Centuries into its development as a capital, Lima at the end of the 1500 with its typical colonial planning, consisted of four different districts or neighborhoods where one to another the Plaza Mayor (Main Square) and the Lima Cathedral stood out. These districts were Lima Viejo, San Juan de Oberti (San Juan de la Frontera), El Callao and El Rincón de san Blas. Lima Viejo was not occupied today, but was on of its districts was part now of what became the Cono Sur.
Imperial Lima fell under May 24, 1821, and suffered to the tune of far more than a century of political instability, economic inequality and technological autarchy, being on many occasions the capital of two countries divided by political separator. The last of the hundreds of rotating politicians was a son of the United States of America, armed with a degree from Harvard and a license from a law school, is General Juan Francisco de Vidal. Even lived up to its name. New clientele investment, born great American trusts with capital, as well as the emergence of trade unions, strike and press with professional sectors, they gave the incentive to democracy and changes to the kind we now have.
Within the city there are several monuments to the Reconquest, the Independence and the celebration of Fourth Centenary of the Discovery; not to mention the churches, temples and historic buildings that are property of the country. Lima, its capital, is tangible symbol of Peruvian identity.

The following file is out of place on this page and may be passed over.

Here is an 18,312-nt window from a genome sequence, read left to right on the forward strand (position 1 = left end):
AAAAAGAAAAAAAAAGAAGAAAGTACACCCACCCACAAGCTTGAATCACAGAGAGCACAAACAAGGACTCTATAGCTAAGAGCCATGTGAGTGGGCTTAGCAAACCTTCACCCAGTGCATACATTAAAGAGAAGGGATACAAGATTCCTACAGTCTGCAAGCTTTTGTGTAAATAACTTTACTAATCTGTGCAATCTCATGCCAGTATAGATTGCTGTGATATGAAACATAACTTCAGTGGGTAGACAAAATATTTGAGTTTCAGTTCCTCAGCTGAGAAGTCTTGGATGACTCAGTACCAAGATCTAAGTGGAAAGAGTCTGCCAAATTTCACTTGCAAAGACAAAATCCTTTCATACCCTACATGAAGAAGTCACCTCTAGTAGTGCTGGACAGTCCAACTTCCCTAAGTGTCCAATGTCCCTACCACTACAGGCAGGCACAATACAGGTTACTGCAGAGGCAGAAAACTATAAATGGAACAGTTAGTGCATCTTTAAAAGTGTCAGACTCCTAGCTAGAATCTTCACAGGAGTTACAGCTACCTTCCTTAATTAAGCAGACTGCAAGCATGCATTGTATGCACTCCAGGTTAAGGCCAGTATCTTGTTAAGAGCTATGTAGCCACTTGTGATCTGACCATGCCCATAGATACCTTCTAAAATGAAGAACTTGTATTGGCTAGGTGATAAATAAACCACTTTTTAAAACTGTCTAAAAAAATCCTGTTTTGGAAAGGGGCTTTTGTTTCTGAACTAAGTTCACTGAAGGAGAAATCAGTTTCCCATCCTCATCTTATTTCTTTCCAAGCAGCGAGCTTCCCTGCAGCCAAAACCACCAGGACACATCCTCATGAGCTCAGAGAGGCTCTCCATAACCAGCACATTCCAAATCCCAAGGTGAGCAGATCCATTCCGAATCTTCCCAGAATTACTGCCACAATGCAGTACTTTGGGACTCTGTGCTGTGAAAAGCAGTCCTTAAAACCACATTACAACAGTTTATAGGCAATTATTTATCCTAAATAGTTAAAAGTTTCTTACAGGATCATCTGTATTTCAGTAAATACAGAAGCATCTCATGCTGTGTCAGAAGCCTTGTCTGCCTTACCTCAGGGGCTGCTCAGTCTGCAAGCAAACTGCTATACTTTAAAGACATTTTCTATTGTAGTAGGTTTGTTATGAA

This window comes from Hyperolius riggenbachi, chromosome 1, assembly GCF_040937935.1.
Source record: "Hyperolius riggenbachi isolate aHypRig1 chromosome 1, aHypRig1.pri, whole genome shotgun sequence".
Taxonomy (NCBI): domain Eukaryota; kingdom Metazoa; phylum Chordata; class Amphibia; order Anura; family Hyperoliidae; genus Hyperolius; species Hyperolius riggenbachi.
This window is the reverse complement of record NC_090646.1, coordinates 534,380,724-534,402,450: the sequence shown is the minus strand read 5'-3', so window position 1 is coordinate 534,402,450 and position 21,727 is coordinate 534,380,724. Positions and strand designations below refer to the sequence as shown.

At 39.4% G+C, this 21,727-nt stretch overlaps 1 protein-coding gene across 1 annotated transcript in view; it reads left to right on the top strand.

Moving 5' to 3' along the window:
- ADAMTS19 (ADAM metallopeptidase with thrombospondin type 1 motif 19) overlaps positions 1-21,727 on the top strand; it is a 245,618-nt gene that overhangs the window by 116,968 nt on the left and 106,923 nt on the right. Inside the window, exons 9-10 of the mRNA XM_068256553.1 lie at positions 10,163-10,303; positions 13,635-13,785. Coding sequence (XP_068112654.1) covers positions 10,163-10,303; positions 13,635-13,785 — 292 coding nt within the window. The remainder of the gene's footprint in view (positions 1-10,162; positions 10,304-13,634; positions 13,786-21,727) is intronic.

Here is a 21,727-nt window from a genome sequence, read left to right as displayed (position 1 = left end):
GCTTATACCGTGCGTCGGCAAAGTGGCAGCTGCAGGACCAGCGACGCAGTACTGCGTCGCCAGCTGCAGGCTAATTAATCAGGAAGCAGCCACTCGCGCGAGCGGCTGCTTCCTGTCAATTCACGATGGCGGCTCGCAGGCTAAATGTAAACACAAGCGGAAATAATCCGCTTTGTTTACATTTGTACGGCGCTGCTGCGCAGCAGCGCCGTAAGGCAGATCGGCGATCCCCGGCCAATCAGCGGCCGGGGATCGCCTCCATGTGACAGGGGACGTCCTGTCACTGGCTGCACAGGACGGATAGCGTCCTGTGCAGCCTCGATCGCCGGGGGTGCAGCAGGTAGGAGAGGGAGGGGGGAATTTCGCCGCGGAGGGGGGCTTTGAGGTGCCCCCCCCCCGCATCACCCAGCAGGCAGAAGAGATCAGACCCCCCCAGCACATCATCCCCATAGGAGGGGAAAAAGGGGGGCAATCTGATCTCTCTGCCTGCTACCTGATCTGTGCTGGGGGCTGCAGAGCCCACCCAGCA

Nine hundred kilometers south from Lima (about 12 hours by bus), Paracas is the location of the smallest inland desert in the world. El Bajito is only 32.4 square kilometers, but it’s quite open and flat and covered in sand dunes. Part of the desert is protected by the Reserva Nacional de Paracas, established in 1977. Paracas is about the size of Virginia Beach, and the Peruvian government is trying hard to preserve the desert. In fact, the desert is located at the edge of the Pisco-Paracas Biosphere Reserve.
At the reserve visitors can learn about sea lions, penguins, and Peru’s national bird, the endangered huco-pitiusa. Because of the hot weather, it is recommended to go in the early morning and avoid the scorching sun of noon. Also, humidity can be quite overwhelming; therefore, having a towel and drinking plenty of water makes this experience more pleasurable. Since the desert surrounds the ocean, the birds and the whales don’t need to travel too far to feed on their prey. Although I personally have never seen a huco-pitiusa, I have met several who tell me that the major food of sea lions and the silky dolphin is fish.